Vehicles are not the only things getting smarter nowadays. The infrastructure is becoming increasingly reliant on software. Wireless technologies that allow communication between pedestrians (V2P), vehicles (V2V), and the infrastructure (V2X) are crucial for ensuring safety on the roads. But even the infrastructure is not entirely safe from cyber risk. Higher levels of connectivity can create more pathways for malicious hackers to exploit. Infrastructure software malfunctions can disrupt traffic conditions in entire cities, potentially putting people’s safety in jeopardy. Failures in the infrastructure can negatively impact governments, OEMs, drivers, and pedestrians. Hence, the risks should be insured against with appropriate coverage policies.

Vehicle software development and maintenance

The number of electric and software-defined vehicles is rapidly increasing, causing car manufacturers to shift their focus from hardware to software. Most new vehicles on the road are essentially computers on wheels, and like any computer, vehicle software needs to be properly maintained and periodically updated to improve performance. To keep up with this demand, manufacturers will need to expand their software development departments. However, since software-defined vehicles are a relatively new concept, most OEMs still lack the technological expertise to create and maintain advanced vehicle software technologies.

Creating and continuously managing vehicle software will become more challenging as the number of self-driving vehicles grows. Vehicle software management requires specialized technical expertise and large amounts of computing power, which in turn requires substantial financial resources. To keep up with industry trends manufacturers have developing in-house technological capabilities, hiring new personnel, establishing subsidiaries, and even acquiring other companies. While expanding in-house abilities can be a viable plan, OEMs can also embrace collaboration and seek partnerships with software solutions providers. By delegating software development, maintenance, bug fixes, and management to software suppliers, car manufacturers can focus on their core competencies. At the same time, software suppliers can unlock new revenue streams by entering the automotive sector.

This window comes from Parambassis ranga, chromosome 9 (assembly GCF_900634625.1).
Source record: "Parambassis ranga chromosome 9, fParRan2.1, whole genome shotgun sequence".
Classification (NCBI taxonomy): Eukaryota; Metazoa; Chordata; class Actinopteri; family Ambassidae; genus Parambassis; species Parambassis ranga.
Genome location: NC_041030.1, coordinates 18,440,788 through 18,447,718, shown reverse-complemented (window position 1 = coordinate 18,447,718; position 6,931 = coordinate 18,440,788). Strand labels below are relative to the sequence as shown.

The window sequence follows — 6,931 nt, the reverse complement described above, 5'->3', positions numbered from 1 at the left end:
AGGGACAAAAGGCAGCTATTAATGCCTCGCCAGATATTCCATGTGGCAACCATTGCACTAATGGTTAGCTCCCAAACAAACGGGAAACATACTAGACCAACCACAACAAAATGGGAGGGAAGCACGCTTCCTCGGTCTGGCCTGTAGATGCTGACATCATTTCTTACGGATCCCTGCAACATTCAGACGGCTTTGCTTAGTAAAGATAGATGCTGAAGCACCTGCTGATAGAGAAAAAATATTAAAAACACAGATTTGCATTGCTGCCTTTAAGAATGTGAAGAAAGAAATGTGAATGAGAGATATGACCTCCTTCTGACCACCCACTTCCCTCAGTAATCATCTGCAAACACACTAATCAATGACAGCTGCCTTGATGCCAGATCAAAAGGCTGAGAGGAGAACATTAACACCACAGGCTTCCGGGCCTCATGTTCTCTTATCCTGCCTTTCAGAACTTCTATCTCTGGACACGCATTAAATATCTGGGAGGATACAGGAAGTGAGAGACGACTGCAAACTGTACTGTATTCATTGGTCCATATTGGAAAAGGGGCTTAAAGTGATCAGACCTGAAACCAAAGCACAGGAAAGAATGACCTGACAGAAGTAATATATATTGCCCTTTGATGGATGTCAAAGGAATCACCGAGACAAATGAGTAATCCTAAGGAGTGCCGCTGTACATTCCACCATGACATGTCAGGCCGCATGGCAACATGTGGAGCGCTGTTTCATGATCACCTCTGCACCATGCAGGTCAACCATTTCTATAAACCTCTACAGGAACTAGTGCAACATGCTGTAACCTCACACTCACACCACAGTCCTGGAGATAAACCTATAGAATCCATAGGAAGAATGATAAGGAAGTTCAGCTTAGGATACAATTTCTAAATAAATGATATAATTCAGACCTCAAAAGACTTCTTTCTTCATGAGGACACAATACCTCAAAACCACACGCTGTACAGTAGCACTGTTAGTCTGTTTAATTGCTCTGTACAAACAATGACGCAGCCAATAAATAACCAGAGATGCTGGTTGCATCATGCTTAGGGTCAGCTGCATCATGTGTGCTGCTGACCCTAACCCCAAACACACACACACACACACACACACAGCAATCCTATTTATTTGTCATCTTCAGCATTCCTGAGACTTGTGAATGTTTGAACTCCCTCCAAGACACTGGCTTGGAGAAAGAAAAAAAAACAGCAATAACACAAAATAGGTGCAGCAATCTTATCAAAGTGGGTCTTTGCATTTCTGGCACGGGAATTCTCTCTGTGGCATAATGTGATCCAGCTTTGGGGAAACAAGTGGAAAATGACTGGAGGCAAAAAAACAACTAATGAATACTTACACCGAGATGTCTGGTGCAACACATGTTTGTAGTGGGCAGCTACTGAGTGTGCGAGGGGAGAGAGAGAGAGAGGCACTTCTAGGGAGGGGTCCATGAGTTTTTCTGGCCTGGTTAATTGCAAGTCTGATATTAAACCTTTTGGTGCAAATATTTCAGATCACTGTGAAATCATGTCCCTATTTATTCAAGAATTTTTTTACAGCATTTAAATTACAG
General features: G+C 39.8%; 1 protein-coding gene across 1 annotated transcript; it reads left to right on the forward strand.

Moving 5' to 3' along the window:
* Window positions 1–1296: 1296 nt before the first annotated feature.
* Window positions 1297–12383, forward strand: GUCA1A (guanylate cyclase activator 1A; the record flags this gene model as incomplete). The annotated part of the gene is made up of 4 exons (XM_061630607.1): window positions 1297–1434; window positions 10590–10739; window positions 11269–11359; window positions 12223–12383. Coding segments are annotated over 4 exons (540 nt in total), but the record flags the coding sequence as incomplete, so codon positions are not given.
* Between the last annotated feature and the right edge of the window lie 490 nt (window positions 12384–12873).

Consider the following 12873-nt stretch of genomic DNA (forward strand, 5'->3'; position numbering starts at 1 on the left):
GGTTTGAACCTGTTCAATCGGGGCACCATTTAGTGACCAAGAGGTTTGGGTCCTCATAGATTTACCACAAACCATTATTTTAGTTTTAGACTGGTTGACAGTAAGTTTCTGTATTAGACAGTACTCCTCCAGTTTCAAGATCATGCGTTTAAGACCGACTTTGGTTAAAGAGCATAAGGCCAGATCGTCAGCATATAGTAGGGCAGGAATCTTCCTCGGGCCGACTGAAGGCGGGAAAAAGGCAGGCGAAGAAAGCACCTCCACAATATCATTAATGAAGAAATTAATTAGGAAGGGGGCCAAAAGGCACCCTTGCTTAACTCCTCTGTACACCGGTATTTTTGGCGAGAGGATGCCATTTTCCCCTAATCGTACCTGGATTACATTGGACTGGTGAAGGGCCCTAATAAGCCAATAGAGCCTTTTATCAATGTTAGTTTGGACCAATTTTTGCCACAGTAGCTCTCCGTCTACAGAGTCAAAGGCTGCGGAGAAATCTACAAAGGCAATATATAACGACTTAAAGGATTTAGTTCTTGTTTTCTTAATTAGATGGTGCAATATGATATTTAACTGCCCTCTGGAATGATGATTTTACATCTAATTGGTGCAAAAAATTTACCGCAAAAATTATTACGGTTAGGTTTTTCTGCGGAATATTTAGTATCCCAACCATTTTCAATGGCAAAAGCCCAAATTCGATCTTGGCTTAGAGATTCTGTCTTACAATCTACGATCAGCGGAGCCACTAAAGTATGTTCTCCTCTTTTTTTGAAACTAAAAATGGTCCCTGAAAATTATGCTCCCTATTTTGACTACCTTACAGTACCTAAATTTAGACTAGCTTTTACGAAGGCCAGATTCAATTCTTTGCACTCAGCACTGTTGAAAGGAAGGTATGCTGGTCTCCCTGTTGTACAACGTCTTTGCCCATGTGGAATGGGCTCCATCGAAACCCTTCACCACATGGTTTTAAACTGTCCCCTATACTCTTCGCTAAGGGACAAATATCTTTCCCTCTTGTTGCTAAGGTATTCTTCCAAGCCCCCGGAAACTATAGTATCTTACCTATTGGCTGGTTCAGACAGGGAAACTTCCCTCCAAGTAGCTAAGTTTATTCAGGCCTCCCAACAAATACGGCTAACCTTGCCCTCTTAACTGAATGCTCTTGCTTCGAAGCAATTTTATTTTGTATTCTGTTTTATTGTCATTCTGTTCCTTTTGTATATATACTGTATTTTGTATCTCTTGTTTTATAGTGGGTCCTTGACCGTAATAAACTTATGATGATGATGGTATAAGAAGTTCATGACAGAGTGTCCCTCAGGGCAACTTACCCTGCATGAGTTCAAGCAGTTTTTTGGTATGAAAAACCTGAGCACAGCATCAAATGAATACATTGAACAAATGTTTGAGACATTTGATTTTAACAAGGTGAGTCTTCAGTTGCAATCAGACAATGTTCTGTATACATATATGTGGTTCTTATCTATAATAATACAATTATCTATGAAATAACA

An example of such cross-industry collaboration is the partnership between Mercedes-Benz and Nvidia. The two companies are working on a new software architecture for self-driving vehicles that is expected to add upgradable automated driving functions in the OEM’s vehicles. Unique expertise and know-how shared through cross-industry partnerships will positively affect the supply chain and help push the industry further forward.

Cybersecurity by design

As the SDV market expands, cybersecurity is becoming one of the biggest challenges facing the industry. Regulations hold manufacturers fully responsible for ensuring cybersecurity measures throughout the supply chain, which means that the risks associated with cybersecurity incidents are not just limited to a single player in the market.

To ensure vehicle cybersecurity measures are effective, manufacturers need to take a multi-faceted approach. One of the key areas that needs to be addressed is the protection of in-vehicle systems. These systems, which are responsible for controlling various vehicle functions, need to be secured to prevent unauthorized access and tampering. Additionally, manufacturers need to ensure secure charging for electric vehicles, as well as safe infrastructure communications. Each of these measures requires the development of different solutions and management systems, which can be a complex and time-consuming process.

In addition to implementing security software, companies also have to periodically test and update their security systems to keep up with the evolving threat landscape. OEMs will need the help of cybersecurity experts to put all of the cybersecurity measures in place. This creates new market opportunities for B2B partnerships between manufacturers and cybersecurity providers. Automotive cybersecurity solutions providers can advise manufacturers on the required security systems and deliver the necessary cybersecurity software. Various models of software-as-a-service can be offered to the manufacturers. Cybersecurity solutions providers can take on the task of not only developing the security software, but also managing it and performing periodic checks and improvements.

Disruptions caused by the new trends in the automotive sector are creating opportunities for collaboration with tangent industries. To take full advantage of current market opportunities, the automotive industry will need to embrace the culture of collaboration.